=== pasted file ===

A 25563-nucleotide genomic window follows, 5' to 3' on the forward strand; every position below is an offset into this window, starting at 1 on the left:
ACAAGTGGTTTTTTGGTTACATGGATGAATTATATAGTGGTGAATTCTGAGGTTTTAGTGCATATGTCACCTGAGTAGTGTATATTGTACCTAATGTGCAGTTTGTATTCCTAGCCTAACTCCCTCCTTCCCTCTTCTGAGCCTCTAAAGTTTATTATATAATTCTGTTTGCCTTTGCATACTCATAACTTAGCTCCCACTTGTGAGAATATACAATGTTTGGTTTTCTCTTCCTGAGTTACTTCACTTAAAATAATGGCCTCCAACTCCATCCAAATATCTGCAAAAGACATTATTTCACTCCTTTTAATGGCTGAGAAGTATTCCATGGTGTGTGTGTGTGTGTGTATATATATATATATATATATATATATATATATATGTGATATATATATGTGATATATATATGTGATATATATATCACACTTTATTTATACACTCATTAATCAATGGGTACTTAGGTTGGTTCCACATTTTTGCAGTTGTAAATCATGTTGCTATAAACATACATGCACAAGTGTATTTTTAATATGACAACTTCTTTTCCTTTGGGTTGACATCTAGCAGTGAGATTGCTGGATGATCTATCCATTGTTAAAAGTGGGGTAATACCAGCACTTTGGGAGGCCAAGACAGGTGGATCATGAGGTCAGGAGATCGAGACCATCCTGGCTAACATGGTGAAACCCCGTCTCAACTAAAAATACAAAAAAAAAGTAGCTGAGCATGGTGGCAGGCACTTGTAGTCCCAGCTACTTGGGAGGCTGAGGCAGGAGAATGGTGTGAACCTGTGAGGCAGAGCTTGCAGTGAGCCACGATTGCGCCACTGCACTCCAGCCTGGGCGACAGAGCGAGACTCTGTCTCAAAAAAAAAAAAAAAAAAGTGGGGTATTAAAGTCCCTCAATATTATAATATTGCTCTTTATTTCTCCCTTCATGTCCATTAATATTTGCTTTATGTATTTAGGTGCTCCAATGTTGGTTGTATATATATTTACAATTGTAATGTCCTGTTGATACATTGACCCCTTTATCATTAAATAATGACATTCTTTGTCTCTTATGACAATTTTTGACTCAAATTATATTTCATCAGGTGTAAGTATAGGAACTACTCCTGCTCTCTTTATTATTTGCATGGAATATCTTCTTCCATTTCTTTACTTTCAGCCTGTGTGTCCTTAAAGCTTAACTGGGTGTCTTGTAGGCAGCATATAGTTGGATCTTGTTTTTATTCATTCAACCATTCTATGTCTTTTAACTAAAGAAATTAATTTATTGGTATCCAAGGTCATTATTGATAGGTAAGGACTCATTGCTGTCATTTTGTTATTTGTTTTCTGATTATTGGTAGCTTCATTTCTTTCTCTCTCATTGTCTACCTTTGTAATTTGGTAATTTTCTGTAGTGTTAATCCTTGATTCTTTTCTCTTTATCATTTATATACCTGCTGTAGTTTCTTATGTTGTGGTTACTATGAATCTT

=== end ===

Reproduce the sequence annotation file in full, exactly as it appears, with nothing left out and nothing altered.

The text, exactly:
A 25563-nucleotide genomic window follows, 5' to 3' on the forward strand; every position below is an offset into this window, starting at 1 on the left:
ACAAGTGGTTTTTTGGTTACATGGATGAATTATATAGTGGTGAATTCTGAGGTTTTAGTGCATATGTCACCTGAGTAGTGTATATTGTACCTAATGTGCAGTTTGTATTCCTAGCCTAACTCCCTCCTTCCCTCTTCTGAGCCTCTAAAGTTTATTATATAATTCTGTTTGCCTTTGCATACTCATAACTTAGCTCCCACTTGTGAGAATATACAATGTTTGGTTTTCTCTTCCTGAGTTACTTCACTTAAAATAATGGCCTCCAACTCCATCCAAATATCTGCAAAAGACATTATTTCACTCCTTTTAATGGCTGAGAAGTATTCCATGGTGTGTGTGTGTGTGTGTATATATATATATATATATATATATATATATATATGTGATATATATATGTGATATATATATGTGATATATATATCACACTTTATTTATACACTCATTAATCAATGGGTACTTAGGTTGGTTCCACATTTTTGCAGTTGTAAATCATGTTGCTATAAACATACATGCACAAGTGTATTTTTAATATGACAACTTCTTTTCCTTTGGGTTGACATCTAGCAGTGAGATTGCTGGATGATCTATCCATTGTTAAAAGTGGGGTAATACCAGCACTTTGGGAGGCCAAGACAGGTGGATCATGAGGTCAGGAGATCGAGACCATCCTGGCTAACATGGTGAAACCCCGTCTCAACTAAAAATACAAAAAAAAAGTAGCTGAGCATGGTGGCAGGCACTTGTAGTCCCAGCTACTTGGGAGGCTGAGGCAGGAGAATGGTGTGAACCTGTGAGGCAGAGCTTGCAGTGAGCCACGATTGCGCCACTGCACTCCAGCCTGGGCGACAGAGCGAGACTCTGTCTCAAAAAAAAAAAAAAAAAAGTGGGGTATTAAAGTCCCTCAATATTATAATATTGCTCTTTATTTCTCCCTTCATGTCCATTAATATTTGCTTTATGTATTTAGGTGCTCCAATGTTGGTTGTATATATATTTACAATTGTAATGTCCTGTTGATACATTGACCCCTTTATCATTAAATAATGACATTCTTTGTCTCTTATGACAATTTTTGACTCAAATTATATTTCATCAGGTGTAAGTATAGGAACTACTCCTGCTCTCTTTATTATTTGCATGGAATATCTTCTTCCATTTCTTTACTTTCAGCCTGTGTGTCCTTAAAGCTTAACTGGGTGTCTTGTAGGCAGCATATAGTTGGATCTTGTTTTTATTCATTCAACCATTCTATGTCTTTTAACTAAAGAAATTAATTTATTGGTATCCAAGGTCATTATTGATAGGTAAGGACTCATTGCTGTCATTTTGTTATTTGTTTTCTGATTATTGGTAGCTTCATTTCTTTCTCTCTCATTGTCTACCTTTGTAATTTGGTAATTTTCTGTAGTGTTAATCCTTGATTCTTTTCTCTTTATCATTTATATACCTGCTGTAGTTTCTTATGTTGTGGTTACTATGAATCTT